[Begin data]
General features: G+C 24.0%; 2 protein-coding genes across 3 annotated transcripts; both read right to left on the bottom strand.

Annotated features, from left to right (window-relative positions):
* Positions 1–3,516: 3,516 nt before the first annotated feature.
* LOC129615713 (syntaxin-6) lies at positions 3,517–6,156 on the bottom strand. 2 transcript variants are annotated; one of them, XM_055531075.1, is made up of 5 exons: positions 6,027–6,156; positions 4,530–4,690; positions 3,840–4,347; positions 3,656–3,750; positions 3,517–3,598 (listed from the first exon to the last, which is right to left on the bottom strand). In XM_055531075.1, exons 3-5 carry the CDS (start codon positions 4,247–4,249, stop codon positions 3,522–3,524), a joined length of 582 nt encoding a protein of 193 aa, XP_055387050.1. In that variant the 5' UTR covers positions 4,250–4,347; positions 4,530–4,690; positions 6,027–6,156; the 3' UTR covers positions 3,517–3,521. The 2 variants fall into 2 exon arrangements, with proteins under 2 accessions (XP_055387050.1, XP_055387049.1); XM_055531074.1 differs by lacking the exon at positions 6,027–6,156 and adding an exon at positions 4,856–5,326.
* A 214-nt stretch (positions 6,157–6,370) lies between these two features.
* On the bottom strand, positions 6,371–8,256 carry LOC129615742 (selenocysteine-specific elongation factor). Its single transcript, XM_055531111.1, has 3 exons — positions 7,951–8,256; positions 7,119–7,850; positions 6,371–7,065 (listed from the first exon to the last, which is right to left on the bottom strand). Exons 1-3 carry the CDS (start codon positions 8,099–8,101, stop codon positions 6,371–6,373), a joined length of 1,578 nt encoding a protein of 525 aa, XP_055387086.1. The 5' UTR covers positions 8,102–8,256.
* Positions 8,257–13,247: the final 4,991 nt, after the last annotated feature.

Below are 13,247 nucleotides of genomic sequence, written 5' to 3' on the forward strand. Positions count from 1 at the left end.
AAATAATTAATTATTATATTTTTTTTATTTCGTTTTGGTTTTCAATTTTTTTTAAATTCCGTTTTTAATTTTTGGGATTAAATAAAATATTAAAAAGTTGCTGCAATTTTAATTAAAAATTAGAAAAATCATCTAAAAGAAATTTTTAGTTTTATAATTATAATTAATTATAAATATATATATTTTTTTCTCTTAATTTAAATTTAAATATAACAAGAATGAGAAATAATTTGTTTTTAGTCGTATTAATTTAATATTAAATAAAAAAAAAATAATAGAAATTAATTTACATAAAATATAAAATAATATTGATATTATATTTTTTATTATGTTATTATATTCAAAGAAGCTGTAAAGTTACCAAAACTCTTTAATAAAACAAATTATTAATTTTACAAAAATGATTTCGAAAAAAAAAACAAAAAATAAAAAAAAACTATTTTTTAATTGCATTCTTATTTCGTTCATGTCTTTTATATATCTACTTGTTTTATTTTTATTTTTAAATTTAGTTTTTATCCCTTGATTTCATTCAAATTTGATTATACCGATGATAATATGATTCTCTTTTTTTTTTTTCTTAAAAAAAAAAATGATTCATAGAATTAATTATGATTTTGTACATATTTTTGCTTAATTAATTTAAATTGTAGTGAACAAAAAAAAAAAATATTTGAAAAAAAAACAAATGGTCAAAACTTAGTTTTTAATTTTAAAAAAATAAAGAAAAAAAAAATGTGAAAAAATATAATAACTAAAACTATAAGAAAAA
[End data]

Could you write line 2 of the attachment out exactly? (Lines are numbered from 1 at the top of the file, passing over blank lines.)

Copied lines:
Annotated features, from left to right (window-relative positions):